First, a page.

# Thread: Subsequences and Subsequential Limits

1. ## Subsequences and Subsequential Limits

One of my book problems is:
Let sn be a bounded sequence and let S denote the set of subsequential limits of sn. Prove that S is closed.

Here's my attempt:

Let S' be the set of accumulation points (limit points) of S.
If S' = $\displaystyle \varnothing$, then S' $\displaystyle \subseteq$ S, so S is closed. Otherwise,
Given any x $\displaystyle \in$ S', where N*(x,$\displaystyle \epsilon$) represents the deleted neighborhood of x of length $\displaystyle \epsilon$:
For any $\displaystyle \epsilon$ > 0, N*(x,$\displaystyle \epsilon$/2) $\displaystyle \cap$ S $\displaystyle \neq$ $\displaystyle \varnothing$, so there is some y in the preceding intersection.
y $\displaystyle \in$ S, so for some subsequence tn of sn, tn converges to y. Then for some M, n > M $\displaystyle \rightarrow$ |tn - y| < $\displaystyle \epsilon$/2.
We know that 0 < |y - x| < $\displaystyle \epsilon$/2, so 0 < |y - x| + |tn - y| < $\displaystyle \epsilon$.
Then, by triangle inequality, |tn - x| < $\displaystyle \epsilon$

What I don't understand here is that this seems to show that tn converges to x which can't be true because tn converges to y by definition, and x $\displaystyle \neq$ y.

My goal here was to show that within any $\displaystyle \epsilon$ x, there's some other subsequential limit y within $\displaystyle \epsilon$/2 of x since x is an accumulation point (limit point), and within $\displaystyle \epsilon/2$ of y, there has to be some element of some subsequence of sn. Thus, within any $\displaystyle \epsilon$ of x, we can always find some element of sn that is $\displaystyle \epsilon$ away from x, so x must be a subsequential limit and therefore in S.

Any help in finding my error is greatly appreciated!

2. ## Re: Subsequences and Subsequential Limits

Originally Posted by Lord Voldemort
One of my book problems is:
Let sn be a bounded sequence and let S denote the set of subsequential limits of sn. Prove that S is closed.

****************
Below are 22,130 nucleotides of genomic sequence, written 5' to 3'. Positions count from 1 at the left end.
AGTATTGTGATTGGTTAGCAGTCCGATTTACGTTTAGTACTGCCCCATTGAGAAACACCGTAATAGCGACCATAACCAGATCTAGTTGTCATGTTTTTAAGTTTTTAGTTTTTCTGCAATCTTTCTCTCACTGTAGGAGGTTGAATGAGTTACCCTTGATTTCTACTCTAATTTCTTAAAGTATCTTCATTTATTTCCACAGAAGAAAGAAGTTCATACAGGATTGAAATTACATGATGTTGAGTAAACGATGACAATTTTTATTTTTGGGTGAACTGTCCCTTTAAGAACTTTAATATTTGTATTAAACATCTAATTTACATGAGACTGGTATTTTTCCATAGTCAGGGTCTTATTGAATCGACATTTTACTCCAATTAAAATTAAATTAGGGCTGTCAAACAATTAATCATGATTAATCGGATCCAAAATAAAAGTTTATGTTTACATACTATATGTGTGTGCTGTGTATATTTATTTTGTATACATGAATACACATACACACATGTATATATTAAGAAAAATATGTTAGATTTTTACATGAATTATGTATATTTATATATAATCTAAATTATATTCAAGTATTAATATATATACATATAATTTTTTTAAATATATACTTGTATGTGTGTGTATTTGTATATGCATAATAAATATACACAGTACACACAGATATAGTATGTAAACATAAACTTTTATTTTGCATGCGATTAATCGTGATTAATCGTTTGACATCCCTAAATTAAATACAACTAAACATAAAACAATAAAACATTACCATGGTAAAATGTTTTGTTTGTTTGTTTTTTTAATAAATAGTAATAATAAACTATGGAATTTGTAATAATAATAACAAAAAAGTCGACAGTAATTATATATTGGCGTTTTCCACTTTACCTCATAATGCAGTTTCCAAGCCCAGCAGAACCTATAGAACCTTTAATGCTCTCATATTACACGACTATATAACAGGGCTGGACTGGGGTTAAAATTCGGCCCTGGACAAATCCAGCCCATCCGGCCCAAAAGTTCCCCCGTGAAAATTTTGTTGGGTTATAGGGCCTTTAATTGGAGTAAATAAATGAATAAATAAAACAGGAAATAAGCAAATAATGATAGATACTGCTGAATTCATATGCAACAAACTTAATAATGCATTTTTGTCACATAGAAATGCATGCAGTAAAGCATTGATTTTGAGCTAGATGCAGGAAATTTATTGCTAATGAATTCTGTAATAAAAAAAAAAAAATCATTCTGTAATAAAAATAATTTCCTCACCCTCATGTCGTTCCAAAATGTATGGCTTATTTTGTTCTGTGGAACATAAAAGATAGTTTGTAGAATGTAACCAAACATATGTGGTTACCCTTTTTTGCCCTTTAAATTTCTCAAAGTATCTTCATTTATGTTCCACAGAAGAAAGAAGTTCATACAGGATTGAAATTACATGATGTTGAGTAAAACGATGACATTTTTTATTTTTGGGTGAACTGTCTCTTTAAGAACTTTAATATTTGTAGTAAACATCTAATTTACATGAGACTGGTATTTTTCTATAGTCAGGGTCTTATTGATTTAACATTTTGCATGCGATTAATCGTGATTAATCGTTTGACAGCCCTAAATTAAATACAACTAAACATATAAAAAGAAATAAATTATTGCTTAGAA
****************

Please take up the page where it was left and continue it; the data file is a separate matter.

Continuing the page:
Here's my attempt: Let S' be the set of accumulation points (limit points) of S.
If S' = $\displaystyle \varnothing$, then S' $\displaystyle \subseteq$ S, so S is closed. Otherwise,
Given any x $\displaystyle \in$ S', where N*(x,$\displaystyle \epsilon$) represents the deleted neighborhood of x of length $\displaystyle \epsilon$:
For any $\displaystyle \epsilon$ > 0, N*(x,$\displaystyle \epsilon$/2) $\displaystyle \cap$ S $\displaystyle \neq$ $\displaystyle \varnothing$, so there is some y in the preceding intersection.
y $\displaystyle \in$ S, so for some subsequence tn of sn, tn converges to y. Then for some M, n > M $\displaystyle \rightarrow$ |tn - y| < $\displaystyle \epsilon$/2.
We know that 0 < |y - x| < $\displaystyle \epsilon$/2, so 0 < |y - x| + |tn - y| < $\displaystyle \epsilon$.
Then, by triangle inequality, |tn - x| < $\displaystyle \epsilon$

What I don't understand here is that this seems to show that tn converges to x which can't be true because tn converges to y by definition, and x $\displaystyle \neq$ y.
I don't think that you have an error in that work.
It well known that is a Hausdorff space that the set of accumulation points of a set is closed.
The only possible difficulty that I see is showing that if $\displaystyle t$ is an accumulation point of S then $\displaystyle t$ is subsequential limit of $\displaystyle s_n$.